Corporate Issuer: First Data
Pulling the levers
Even great businesses can suffer when their capital structure is carrying too much leverage. For executing an astonishing capital turnaround that culminated in a successful IPO, First Data is IFR’s Corporate Issuer of the Year.
Just a couple of years ago, First Data didn’t exactly look headed in the direction of awards territory. Saddled with 9.6 times leverage in the wake of its US$27.5bn buyout in 2007 by KKR – one of the largest LBOs in history – the financial data processing company was struggling to add revenue and get out from under its mountain of debt.
But with a remarkable series of capital transactions that included a US$2.8bn IPO this year, First Data reduced its annual interest expenses by US$500m, unlocked major gains in shareholder value – and helped turn its debt profile around.
“The strategy was to opportunistically attack debt on economics,” said Cade Thompson, head of debt capital markets at KKR Capital Markets, “[using] a waterfall process that went from the most expensive to the cheapest debt.”
The overhaul began in earnest in April 2013, when JP Morgan co-COO Frank Bisignano was brought in to lead a turnaround effort that had failed under a series of chief executives after the original LBO.
“The challenges that First Data faced historically were lack of revenue growth that was healthy and that came in many different ways,” said CFO Himanshu Patel, who was brought on board by Bisignano.
“Some of it was market-share challenges, some of it was pricing, some of it was lack of innovation,” Patel told IFR. “For example, we have bought six start-ups since Frank came on board. We have also spent a lot on client-facing teams to build back relationships.”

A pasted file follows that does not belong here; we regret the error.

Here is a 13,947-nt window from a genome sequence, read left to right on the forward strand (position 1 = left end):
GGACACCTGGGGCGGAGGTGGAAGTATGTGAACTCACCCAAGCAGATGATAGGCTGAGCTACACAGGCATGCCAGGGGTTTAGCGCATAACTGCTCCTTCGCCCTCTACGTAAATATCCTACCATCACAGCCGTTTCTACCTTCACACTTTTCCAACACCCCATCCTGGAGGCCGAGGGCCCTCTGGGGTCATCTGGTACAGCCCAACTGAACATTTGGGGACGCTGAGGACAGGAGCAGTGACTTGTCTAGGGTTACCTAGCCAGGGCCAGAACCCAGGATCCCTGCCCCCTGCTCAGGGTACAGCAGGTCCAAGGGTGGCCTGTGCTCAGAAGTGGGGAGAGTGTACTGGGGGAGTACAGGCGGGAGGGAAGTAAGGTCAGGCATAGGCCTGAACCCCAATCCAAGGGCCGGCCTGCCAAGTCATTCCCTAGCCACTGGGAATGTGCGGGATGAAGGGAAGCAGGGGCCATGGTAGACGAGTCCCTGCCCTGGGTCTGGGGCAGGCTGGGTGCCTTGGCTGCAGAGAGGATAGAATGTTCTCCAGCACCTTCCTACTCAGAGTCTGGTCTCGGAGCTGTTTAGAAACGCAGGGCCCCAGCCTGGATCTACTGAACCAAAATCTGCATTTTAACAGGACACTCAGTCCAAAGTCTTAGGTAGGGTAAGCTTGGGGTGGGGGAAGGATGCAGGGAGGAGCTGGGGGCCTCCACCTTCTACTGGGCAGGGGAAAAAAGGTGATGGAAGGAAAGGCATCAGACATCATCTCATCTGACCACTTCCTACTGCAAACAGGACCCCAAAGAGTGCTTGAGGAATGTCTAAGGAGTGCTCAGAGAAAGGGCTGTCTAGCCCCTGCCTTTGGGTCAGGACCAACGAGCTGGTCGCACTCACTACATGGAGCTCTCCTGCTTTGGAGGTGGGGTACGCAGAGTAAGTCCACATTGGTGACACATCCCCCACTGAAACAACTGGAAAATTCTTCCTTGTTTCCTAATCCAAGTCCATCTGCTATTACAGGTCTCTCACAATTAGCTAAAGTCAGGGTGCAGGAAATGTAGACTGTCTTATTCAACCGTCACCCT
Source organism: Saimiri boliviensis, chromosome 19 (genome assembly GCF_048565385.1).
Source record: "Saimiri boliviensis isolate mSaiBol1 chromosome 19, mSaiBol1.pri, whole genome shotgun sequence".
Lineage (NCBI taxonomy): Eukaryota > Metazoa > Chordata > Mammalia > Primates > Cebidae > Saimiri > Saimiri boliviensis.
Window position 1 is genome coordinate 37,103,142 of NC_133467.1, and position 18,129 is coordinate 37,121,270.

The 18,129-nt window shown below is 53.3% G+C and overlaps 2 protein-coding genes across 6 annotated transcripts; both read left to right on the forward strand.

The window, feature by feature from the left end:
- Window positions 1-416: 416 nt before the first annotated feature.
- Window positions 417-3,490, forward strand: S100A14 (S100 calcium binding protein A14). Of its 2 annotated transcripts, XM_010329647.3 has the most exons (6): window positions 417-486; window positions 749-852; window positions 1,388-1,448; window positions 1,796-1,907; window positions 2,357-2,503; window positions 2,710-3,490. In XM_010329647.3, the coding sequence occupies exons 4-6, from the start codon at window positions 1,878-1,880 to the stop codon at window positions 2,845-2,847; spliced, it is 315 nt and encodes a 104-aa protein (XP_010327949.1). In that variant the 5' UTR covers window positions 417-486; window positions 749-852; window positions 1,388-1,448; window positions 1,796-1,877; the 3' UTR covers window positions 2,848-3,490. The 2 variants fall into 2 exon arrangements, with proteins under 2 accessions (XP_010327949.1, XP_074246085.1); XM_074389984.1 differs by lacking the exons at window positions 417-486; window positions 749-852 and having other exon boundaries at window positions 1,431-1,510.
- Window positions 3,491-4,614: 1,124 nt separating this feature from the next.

Chief control officer Cynthia Armine-Klein, head of global business solutions Daniel Charron and head of corporate and business development Christopher Foskett were also among the key management hires recruited away from JP Morgan.
For all the personnel improvements, dealing with the debt overhang was crucial.
A US$3.5bn injection of additional equity in June 2014 – a US$1.5bn investment from KKR and existing investors (US$700m of which came from KKR’s own balance sheet) and US$2bn from institutional investors – was essential to the deleveraging process.
“The injection of the additional equity allowed us to enter a phase where the business would generate free cashflow as opposed to a static approach toward leverage,” said Ed Law, head of ECM at KKR Capital Markets. “That the existing owners were willing to put in new money served as an important validation of the business.”
For the IPO this year, Citigroup, Morgan Stanley, Bank of America Merrill Lynch and KKR placed 160m shares on the base deal during the second week of October at US$16, well below the US$18–$20 indicative range, with an additional 16m shares sold on partial exercise of the greenshoe.
The public offering was part of an ongoing recapitalisation that allowed repayment of US$510m principal of 11.25% unsecured notes and US$1.6bn of 12.625% unsecured notes all due in 2021.
With US$19.2bn of debt still in place, though, more needed to be done.
“The issue for [equity] investors was not the amount of leverage on the business,” Evan DaMast, head of equity capital markets at Morgan Stanley, said of the IPO. “Investors questioned how much of the US$7bn of debt they were planning to refinance could actually get done – and at what rate.”
In late October, after reporting quarterly results, First Data began marketing an eight-year non-call three senior note issue, through which it was initially looking to raise US$750m to continue refinancing its high-coupon debt. Overwhelming investor demand allowed it to more than quadruple the size of the offering to US$3.4bn. The eight-year notes were priced at 7%.
First Data then returned to the markets the following week to refinance loans and bonds, both of which deals were similarly upsized – even though similarly rated credits at the time were struggling to raise new debt.
Incremental term loans of US$1.25bn and €200m, both maturing in July 2022, were followed by the combined sale of an additional US$3.2bn comprising US$1bn 5% first lien and US$2.2bn 5.75% second-lien notes, both due in 2024.
Overall, the IPO and subsequent transactions saw debt ranging in cost from Libor plus 375bp to 12.625% replaced with US$9.1bn of debt at Libor plus 375bp to 7%. In less than one month, the company had eliminated near-term maturities through to 2018 and reduced annual interest expenses by roughly US$500m.
It was a remarkable transformation.